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ACC2002: How to Specify a Custom Starting-Page Number for a Report
Article ID: 299025 - View products that this article applies to.
This article was previously published under Q299025
Moderate: Requires basic macro, coding, and interoperability skills.
This article applies to a Microsoft Access database (.mdb) and to a Microsoft Access project (.adp).
For a Microsoft Access 2000 version of this article, see 210514
In Microsoft Access reports, page numbering always starts with the number 1. However, you may want your report to have page numbering that starts with some number other than 1. This article describes two methods for defining custom starting-page numbers. Both methods provide custom page numbers; however, the second method uses Visual Basic for applications and can therefore include error checking. This method is more complex, but avoids the possibility that a nonnumeric value will be entered when you are prompted for a starting number.
Microsoft provides programming examples for illustration only, without warranty either expressed or implied. This includes, but is not limited to, the implied warranties of merchantability or fitness for a particular purpose. This article assumes that you are familiar with the programming language that is being demonstrated and with the tools that are used to create and to debug procedures. Microsoft support engineers can help explain the functionality of a particular procedure, but they will not modify these examples to provide added functionality or construct procedures to meet your specific requirements.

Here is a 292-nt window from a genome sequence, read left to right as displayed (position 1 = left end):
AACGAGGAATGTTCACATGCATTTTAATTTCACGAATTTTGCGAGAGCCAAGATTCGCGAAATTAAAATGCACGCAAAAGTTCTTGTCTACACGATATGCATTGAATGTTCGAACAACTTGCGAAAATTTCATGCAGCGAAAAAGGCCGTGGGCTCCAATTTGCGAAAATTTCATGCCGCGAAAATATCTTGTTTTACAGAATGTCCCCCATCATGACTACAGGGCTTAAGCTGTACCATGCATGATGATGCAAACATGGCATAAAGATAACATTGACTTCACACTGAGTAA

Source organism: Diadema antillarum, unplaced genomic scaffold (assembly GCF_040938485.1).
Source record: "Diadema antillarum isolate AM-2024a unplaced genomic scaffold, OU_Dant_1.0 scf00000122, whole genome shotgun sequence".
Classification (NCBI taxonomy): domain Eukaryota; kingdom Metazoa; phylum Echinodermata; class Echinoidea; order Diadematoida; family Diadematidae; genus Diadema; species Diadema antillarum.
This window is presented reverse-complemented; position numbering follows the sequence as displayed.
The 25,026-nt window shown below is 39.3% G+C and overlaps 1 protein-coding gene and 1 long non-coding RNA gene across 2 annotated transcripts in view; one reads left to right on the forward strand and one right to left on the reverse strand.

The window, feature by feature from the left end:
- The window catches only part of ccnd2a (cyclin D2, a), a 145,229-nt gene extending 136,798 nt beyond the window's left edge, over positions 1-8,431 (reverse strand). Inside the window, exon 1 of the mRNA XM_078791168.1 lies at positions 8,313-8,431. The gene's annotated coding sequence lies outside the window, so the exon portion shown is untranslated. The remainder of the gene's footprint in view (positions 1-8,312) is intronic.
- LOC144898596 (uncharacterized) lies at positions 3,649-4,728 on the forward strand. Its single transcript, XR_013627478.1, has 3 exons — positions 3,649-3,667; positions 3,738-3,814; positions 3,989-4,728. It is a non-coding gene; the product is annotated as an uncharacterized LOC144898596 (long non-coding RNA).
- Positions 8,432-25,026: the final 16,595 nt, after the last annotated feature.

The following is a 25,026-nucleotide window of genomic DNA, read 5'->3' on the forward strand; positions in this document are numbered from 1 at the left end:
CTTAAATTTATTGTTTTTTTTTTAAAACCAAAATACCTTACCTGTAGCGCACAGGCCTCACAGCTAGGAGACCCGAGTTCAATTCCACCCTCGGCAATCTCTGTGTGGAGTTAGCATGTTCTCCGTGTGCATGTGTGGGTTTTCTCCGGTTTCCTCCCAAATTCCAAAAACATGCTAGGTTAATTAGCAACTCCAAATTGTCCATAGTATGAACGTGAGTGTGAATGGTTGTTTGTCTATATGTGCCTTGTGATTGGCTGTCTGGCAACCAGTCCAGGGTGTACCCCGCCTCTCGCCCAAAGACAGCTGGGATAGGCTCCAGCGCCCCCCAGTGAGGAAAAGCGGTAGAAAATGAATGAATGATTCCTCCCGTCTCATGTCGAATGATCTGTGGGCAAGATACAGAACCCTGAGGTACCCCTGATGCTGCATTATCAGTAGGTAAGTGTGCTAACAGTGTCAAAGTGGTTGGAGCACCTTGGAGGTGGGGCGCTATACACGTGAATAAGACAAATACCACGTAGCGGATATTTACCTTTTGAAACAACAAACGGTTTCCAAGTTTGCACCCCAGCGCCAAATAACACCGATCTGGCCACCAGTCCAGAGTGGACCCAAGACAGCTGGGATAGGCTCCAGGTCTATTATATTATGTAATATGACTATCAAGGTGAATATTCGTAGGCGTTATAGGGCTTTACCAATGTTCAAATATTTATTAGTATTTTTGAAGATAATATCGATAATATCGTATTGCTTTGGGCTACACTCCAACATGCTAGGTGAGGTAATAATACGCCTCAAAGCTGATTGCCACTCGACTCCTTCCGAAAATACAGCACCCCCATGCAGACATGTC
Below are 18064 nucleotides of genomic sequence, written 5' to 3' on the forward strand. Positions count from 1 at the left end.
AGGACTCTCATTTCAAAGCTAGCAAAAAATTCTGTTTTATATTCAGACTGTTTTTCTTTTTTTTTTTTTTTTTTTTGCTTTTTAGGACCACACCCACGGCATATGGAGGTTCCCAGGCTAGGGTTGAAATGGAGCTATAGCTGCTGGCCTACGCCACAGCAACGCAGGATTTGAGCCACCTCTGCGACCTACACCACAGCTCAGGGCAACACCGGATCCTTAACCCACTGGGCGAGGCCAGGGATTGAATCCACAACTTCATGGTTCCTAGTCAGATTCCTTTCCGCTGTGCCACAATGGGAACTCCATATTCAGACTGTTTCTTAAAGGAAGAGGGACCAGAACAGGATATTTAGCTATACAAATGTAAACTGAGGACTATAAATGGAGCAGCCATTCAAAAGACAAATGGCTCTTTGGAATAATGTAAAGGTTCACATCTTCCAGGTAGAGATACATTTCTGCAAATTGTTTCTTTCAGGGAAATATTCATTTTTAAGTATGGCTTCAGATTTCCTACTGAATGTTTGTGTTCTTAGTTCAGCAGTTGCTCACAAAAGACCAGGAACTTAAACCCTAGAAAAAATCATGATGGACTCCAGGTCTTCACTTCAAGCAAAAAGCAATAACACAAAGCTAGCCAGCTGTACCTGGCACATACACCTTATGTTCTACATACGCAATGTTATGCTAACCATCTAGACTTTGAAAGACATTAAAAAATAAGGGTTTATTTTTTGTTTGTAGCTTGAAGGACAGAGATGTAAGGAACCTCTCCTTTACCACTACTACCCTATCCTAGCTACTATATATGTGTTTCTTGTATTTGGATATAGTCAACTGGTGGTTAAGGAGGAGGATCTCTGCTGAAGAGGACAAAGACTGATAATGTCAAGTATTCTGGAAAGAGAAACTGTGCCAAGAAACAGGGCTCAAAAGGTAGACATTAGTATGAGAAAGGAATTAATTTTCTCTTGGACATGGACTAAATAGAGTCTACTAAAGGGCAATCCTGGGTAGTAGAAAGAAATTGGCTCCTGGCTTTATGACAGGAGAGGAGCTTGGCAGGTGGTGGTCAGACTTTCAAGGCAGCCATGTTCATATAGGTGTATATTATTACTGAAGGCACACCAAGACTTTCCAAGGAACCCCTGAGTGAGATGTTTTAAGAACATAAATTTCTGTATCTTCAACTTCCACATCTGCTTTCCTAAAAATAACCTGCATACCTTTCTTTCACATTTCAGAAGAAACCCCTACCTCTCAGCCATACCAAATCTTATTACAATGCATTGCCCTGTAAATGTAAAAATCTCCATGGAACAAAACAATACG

Method 1CAUTION: If you follow the steps in this example, you modify the sample database Northwind.mdb. You may want to back up the Northwind.mdb file and follow these steps on a copy of the database.
For more information about the Page property, in the Visual Basic Editor, click Microsoft Visual Basic Help on the Help menu, type page, pages properties in the Office Assistant or the Answer Wizard, and then click Search to view the topic.
For more information about looping structures, in the Visual Basic Editor, click Microsoft Visual Basic Help on the Help menu, type loops in the Office Assistant or the Answer Wizard, and then click Search to view the topic.